Looking at what I have researched in the past, and what I get really enthused about for presenting and writing, I see mostly “dessert” topics. Right now, for example, I am preparing a paper for a conference in February on the Saint John’s Bible and Jewish-Christian dialogue. I’m applied to present on the relation between dialogue and apologetics for a graduate symposium next May. This is not typical biblical studies stuff.
But when I’m in a group of dialogue people, I tend to be the one frustrated with banal generalities about scriptures. I want to know: which manuscripts? What’s the verb form there? So I go back and forth.
When I apply to Ph.D. programs in two years, I will be applying to biblical studies programs, God willing. There are great programs like Boston or Georgetown that focus on comparative theology, religious pluralism, and interreligious dialogue. But I don’t want to be a dialogue person who dabbles in Bible. I want to be a biblical scholar who engages in dialogue. I want to be seen as intentional and interdisciplinary, not eclectic and unfocused. By focusing coursework on meat and potatoes but writing (here and elsewhere) about dialogue, I hope I can pull it off. I hope that those two – the potatoes and dessert, the antiquarian and activist – can go together.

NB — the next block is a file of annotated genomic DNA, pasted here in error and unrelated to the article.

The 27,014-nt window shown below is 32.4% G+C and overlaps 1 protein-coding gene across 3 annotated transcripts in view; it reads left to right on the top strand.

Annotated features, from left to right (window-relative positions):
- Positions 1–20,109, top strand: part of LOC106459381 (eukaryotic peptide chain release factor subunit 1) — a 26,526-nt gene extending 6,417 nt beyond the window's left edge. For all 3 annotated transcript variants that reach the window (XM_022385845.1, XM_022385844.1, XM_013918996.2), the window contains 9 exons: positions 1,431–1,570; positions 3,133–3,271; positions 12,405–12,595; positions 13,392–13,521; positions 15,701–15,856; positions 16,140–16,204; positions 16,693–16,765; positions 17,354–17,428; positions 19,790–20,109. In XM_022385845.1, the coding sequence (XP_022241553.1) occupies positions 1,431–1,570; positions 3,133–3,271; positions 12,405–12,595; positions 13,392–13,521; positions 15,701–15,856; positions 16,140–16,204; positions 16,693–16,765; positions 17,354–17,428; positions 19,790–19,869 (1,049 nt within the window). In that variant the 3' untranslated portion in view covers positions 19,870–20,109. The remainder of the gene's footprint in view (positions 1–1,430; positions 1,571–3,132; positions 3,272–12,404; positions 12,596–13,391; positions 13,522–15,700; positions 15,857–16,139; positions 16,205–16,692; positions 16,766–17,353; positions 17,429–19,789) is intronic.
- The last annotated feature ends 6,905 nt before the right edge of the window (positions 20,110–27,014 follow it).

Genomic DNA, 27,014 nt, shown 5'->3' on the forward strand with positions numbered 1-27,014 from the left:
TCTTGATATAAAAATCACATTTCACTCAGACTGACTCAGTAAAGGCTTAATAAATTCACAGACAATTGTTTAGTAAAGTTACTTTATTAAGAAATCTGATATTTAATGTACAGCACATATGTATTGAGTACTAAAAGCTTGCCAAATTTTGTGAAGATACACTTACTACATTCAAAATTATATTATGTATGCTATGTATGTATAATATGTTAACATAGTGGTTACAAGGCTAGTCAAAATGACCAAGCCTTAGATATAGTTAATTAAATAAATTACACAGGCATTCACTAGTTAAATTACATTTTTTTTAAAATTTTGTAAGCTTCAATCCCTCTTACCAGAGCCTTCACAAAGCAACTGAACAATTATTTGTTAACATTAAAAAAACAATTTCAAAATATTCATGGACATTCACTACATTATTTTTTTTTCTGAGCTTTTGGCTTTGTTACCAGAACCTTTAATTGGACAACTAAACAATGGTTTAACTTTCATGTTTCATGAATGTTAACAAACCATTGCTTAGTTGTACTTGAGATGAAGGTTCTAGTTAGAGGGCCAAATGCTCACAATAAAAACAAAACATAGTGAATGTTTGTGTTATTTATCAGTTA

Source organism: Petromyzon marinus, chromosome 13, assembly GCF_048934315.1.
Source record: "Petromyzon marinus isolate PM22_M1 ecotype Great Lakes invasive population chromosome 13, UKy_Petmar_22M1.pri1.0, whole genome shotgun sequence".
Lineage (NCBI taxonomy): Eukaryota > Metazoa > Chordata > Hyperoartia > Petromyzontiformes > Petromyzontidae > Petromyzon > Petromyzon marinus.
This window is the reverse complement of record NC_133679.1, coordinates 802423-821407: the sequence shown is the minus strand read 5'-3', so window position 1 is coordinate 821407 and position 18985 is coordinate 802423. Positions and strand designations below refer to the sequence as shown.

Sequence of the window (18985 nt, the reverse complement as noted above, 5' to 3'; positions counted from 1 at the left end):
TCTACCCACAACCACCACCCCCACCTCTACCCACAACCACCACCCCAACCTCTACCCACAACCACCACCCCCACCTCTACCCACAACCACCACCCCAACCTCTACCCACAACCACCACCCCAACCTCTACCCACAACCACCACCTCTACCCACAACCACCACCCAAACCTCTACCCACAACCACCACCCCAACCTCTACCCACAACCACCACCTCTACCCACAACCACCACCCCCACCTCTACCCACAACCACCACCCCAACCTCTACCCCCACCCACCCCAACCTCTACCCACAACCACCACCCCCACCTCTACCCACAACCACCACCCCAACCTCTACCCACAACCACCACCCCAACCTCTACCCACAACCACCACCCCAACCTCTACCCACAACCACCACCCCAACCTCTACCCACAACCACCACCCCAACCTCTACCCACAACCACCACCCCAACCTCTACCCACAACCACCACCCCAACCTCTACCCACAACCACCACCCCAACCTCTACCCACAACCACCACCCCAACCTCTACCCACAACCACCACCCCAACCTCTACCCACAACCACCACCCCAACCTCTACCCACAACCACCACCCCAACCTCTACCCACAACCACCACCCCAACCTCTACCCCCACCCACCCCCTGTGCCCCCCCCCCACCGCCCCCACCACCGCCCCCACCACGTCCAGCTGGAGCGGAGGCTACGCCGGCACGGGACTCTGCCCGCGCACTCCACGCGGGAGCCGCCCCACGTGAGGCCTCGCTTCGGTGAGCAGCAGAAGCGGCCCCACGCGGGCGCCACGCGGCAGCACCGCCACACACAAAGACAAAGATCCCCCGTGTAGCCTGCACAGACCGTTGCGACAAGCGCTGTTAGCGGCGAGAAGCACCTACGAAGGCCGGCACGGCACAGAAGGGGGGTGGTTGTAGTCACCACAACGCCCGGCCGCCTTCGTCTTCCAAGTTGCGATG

That attempt will probably be the greater focus of this blog in the future. I originally started this blog as a way to talk about ancient languages. But as a grad student doing Bible and Qur’an, my language requirements are enough that I don’t have time to do them as a hobby as well. I’m keeping the blog’s name but will reorganize the menu to reflect this new direction.
Like most Christians and people of faith, I have several stories of failed attempts to make prayer a regular part of my day. I remember one resolution, when I was 19, to get up at 5 am every day and read my Bible. What was I thinking? Now, at 25, I feel too old for such a rigorous schedule.